Outline: The overwhelming popularity of the senator in the Republic and his success in quelling factional disputes (although through tyrannical means) makes it easy for the senator to manipulate himself into total control of the Republic. With such popularity, he is able to take control over complete control of the clone army forces. Anakin has fallen in love with a young Dark Jedi who escaped the battle, whom he marries. The senator declares the Jedi a threat to order and commands the storm troopers to declare war on the Jedi (the storm troopers were, of course, a threat to the Dark Jedi and, therefore, a threat to the Jedi Order). The Dark Jedi girl discovers the Emperor’s secret: that he’s the Sith Lord who’s been causing the strife. Two of the strongest Jedi — Yoda and Obi Wan — elude the storm troopers. The Dark Jedi girl tracks them down and explains the bigger picture of what’s been going on. Yoda and Obi Wan seek out Anakin and the Emperor. Anakin fights both Yoda and Obi Wan which manages to be fairly evenly matched — with Anakin using the skills contained in the holocron. The fight is interrupted by the Emperor using his Sith Awesome who reveals himself to be the Sith Lord behind the corruption and decay. Anakin now has a moral dilemma: the Emperor has brought peace through fear and power, but the Jedi had turned their backs on their ways by deploying the clone army. Anakin realises that he was probably wrong but it’s all gone too far for him to turn his back on the Empire: the Jedi lost their way and now peace has been established through the ways of the Sith. Deciding that the ends justified the means — just as the Jedi Council had done before — Anakin takes his role as Darth Vader. A political crisis erupts during this high drama, and Sidious must go to exterminate the rebellious elements of the Senate. Sidious orders Vader to wipe out the last of the Jedi. Vader — realising the situation — tells Yoda and Obi Wan to flee: if they win the battle, the Emperor will hunt them down himself and he is clearly more powerful than all of them. The Dark Jedi girl flees with them. ROLL CREDITS.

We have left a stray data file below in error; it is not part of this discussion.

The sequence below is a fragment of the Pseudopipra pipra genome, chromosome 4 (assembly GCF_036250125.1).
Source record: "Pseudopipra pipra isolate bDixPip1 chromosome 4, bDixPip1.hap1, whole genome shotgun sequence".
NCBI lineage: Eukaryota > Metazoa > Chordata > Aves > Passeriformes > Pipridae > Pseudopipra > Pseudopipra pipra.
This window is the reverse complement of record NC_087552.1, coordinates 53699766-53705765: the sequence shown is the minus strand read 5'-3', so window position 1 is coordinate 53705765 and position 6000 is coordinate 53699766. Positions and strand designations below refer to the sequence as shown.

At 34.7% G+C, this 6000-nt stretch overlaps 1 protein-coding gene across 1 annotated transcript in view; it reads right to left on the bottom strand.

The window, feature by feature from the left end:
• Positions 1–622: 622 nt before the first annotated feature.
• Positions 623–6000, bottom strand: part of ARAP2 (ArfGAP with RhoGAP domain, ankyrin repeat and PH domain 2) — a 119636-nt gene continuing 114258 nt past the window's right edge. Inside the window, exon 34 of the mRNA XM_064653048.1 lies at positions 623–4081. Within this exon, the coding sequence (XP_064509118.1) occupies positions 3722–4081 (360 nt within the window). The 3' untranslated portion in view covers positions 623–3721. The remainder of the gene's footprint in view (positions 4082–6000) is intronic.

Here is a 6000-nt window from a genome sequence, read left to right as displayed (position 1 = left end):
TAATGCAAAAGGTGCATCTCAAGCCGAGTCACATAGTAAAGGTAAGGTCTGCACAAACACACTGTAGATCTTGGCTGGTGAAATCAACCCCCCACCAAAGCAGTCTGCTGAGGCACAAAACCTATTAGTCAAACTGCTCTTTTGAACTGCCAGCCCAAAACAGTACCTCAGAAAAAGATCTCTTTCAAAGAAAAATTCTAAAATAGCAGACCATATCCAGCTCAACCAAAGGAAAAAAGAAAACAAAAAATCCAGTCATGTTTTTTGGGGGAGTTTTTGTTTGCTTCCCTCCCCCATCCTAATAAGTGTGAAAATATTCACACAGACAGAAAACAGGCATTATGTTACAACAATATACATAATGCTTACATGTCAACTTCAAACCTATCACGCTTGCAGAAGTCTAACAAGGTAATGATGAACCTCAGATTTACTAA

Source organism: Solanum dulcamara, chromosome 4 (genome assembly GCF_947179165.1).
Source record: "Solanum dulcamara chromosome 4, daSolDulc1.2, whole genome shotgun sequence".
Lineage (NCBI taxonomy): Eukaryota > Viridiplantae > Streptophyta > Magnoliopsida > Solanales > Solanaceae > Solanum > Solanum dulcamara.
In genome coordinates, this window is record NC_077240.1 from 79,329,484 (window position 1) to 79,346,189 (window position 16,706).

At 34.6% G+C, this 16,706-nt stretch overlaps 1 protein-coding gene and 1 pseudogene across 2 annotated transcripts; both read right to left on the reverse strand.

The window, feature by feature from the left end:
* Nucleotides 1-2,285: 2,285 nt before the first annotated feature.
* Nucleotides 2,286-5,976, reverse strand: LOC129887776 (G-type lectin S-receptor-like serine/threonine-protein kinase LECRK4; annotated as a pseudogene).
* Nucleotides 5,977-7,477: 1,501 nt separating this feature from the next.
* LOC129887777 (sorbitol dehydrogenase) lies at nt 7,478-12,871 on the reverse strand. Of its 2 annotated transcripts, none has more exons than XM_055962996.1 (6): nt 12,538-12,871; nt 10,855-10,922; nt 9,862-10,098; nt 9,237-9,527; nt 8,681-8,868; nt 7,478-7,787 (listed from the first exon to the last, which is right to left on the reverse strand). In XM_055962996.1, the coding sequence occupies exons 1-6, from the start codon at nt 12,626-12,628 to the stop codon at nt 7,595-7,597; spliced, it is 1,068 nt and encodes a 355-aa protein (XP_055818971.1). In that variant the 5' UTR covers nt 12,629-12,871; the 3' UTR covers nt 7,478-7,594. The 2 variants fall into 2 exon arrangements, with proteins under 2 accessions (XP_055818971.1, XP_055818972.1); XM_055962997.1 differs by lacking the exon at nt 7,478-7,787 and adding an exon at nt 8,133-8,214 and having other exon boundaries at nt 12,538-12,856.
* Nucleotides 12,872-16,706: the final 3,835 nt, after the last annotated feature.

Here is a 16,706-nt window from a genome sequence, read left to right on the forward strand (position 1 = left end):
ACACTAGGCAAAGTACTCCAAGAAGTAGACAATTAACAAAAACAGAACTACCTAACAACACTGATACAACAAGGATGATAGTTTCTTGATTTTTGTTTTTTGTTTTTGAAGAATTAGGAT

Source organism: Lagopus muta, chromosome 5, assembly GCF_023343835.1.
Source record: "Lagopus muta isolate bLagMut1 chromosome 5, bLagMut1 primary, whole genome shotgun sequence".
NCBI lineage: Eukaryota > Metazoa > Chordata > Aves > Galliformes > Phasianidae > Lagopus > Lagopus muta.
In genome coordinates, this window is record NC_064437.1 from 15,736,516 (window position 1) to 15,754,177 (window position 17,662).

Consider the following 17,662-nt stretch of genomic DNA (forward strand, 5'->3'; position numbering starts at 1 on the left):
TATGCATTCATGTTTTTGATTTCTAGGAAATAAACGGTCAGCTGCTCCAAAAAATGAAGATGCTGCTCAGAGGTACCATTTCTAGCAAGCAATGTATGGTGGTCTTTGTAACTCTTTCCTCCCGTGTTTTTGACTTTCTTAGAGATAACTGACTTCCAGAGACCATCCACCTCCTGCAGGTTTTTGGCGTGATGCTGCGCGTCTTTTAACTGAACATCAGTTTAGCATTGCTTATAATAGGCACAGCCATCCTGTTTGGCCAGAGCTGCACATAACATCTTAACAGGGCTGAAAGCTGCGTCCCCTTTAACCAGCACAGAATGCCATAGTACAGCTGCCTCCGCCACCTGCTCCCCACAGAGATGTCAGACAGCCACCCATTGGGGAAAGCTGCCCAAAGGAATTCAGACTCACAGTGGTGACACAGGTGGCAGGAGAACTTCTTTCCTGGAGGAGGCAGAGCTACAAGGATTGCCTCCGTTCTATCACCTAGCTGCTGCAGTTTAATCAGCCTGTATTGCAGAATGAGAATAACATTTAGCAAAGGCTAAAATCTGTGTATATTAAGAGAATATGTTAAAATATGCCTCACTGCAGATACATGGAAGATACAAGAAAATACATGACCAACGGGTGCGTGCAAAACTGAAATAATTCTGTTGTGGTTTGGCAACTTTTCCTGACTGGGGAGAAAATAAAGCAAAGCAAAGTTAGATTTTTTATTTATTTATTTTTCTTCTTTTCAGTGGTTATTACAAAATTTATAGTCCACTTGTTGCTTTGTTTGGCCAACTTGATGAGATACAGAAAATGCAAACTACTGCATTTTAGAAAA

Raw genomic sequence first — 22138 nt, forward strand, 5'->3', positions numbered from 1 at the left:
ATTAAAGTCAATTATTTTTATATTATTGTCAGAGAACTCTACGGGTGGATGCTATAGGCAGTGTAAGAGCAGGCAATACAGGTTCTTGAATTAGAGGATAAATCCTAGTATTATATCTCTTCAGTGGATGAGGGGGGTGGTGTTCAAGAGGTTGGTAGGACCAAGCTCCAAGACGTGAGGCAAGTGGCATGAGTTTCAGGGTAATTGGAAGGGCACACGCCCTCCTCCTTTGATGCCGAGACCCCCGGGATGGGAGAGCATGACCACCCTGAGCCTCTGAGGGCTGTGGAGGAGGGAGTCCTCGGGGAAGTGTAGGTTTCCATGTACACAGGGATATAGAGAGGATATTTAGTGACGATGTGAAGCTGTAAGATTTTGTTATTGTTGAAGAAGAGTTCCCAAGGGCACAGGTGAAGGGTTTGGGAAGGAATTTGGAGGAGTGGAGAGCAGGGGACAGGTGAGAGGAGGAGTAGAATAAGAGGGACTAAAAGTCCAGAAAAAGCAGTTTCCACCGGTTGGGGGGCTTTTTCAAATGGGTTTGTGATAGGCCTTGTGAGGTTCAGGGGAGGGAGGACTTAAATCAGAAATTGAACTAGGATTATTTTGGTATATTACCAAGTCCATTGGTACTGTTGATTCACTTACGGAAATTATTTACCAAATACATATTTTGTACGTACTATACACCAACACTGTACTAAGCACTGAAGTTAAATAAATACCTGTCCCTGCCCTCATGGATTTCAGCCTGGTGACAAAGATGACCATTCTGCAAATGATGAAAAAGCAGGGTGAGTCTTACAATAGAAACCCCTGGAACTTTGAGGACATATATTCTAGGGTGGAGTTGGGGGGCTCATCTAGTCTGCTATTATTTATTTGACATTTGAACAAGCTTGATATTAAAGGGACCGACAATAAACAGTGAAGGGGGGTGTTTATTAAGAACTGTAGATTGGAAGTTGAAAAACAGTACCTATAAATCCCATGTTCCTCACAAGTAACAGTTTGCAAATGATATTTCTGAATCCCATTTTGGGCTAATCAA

It’s a bit rough but it captures everything it needs. There’s no mystery point where Anakin suddenly decides that killing children is a sensible and rational thing to do. It doesn’t hamfistedly tie up every loose thread from the prequels to the originals — keeping the big secret that Luke and Leia are siblings. We learn in Return of the Jedi what happened to the Dark Jedi girl (she was sad all the time). It makes the Jedi’s use of storm troopers morally questionable — which, to be honest, it freaking is: why are the Jedi (a noble group of peace keepers) deploying militia forces?
But it also brings something different to the table: now when you watch through the originals, it doesn’t seem like reviving the Jedi and toppling the Empire is necessarily what ought to be done. Vader is, at the end of the day, a good guy: in The Empire Strikes Back, he realises that he can get rid of the Emperor by joining with his exceptionally talented son. But the same mentality is there: the only way to maintain peace is through tyrannical measures and that’s what makes him the unintended villain. Yoda’s hiding act now makes sense, as does Vader’s ‘You should not have come back, old man’ to Obi Wan. The Jedi still haven’t stopped being manipulative and secretive: Obi Wan outright lies about Luke’s father and then tries to justify it at the end.
I find racists a bit weird.
You know when you’re at the beach and you find a bit of something that sort of looks a lot like jelly but isn’t jelly and you wonder if it might be from a jellyfish but you don’t think it could have come from a jellyfish? That’s how I feel whenever I’m talking to a racist.
Mind! I don’t mean the sort of everyday very common racist who doesn’t mean to be racist but really is when it comes down to it. I mean the über-racist: the sort who proudly assert that people who aren’t white are somehow, through some fault of their own, inferior people. I find it difficult to understand whence it comes. It can’t be fear. I’m more likely to get ripped off by whitey than any other group — which seems to be reflected when I do the implicit association test. Or maybe it is fear and I’m just not accounting for people’s ability to be irrationally afraid of things.
There’s something intrinsically fine about hating on red heads. Even the Bible does it. Genesis 25 tells the story of Esau (a ranga) who sells his birthright for a bowl of lentils. Ho, ho.
It’s funny because he’s got red hair.
IN OTHER NEWS…
Nerd up, my fine friends!
For those of you who are thinking ‘I really haven’t been able to express my nerd pride sufficiently of late’, we’ve had several weeks of the heavens dumping nerdshit upon our doorsteps.
New Super Mario Bros. Wii